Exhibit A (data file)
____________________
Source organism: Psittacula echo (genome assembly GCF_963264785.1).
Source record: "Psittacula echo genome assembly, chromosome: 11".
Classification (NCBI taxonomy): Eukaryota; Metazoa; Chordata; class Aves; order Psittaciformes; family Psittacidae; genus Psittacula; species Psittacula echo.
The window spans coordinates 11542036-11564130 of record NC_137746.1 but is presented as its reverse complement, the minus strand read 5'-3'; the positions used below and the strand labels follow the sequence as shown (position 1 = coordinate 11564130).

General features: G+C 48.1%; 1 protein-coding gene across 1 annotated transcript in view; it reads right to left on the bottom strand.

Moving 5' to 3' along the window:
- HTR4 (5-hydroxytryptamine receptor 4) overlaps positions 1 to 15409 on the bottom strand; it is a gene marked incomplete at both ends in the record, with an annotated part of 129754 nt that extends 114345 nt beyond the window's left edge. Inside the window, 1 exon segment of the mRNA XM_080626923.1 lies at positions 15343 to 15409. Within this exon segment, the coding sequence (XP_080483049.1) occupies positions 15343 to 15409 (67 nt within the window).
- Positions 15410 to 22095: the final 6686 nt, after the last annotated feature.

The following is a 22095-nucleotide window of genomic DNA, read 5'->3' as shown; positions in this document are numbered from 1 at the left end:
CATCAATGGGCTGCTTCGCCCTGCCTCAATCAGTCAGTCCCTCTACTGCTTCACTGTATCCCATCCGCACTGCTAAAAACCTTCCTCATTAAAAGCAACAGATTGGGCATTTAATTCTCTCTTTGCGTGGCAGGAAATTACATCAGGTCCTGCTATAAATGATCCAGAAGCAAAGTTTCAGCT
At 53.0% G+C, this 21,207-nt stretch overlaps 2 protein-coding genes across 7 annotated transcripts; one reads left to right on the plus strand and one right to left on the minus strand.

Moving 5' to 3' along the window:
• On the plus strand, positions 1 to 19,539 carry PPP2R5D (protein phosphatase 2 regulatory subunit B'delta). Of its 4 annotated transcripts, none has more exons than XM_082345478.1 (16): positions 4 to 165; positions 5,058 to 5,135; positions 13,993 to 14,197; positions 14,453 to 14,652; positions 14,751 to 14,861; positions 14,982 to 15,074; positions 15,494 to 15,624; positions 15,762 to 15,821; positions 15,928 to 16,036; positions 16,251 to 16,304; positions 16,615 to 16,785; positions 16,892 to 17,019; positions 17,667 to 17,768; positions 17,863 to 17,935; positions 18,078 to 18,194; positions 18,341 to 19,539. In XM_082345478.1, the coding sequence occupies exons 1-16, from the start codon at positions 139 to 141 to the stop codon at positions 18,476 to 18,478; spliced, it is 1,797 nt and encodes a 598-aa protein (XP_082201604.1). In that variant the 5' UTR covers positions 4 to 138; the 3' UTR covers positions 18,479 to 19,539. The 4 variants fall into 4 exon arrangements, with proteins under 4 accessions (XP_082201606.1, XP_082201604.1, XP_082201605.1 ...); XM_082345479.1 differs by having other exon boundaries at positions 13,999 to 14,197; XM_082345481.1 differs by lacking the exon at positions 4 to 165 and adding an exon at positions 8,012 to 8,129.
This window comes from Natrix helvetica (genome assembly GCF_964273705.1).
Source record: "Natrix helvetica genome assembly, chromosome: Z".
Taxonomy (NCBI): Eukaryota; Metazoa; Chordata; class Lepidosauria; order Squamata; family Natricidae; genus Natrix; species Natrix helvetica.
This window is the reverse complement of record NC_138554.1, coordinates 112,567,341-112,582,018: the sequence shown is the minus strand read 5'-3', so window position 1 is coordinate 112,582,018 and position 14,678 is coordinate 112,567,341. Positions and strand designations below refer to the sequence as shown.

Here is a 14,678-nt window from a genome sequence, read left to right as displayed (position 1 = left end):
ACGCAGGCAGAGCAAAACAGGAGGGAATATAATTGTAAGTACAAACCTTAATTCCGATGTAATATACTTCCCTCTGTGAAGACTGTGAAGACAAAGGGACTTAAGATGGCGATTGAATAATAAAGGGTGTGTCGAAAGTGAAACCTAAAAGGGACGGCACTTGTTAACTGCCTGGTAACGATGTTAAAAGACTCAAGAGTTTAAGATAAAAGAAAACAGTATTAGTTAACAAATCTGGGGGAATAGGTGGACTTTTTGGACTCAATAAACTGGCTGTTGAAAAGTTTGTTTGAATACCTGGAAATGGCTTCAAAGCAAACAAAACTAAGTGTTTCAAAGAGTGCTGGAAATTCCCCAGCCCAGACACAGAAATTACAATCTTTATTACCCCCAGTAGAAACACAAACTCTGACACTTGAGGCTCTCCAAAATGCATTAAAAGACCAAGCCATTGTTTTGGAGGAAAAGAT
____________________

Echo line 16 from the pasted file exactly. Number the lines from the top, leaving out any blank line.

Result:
Taxonomy (NCBI): Eukaryota; Metazoa; Chordata; class Lepidosauria; order Squamata; family Natricidae; genus Natrix; species Natrix helvetica.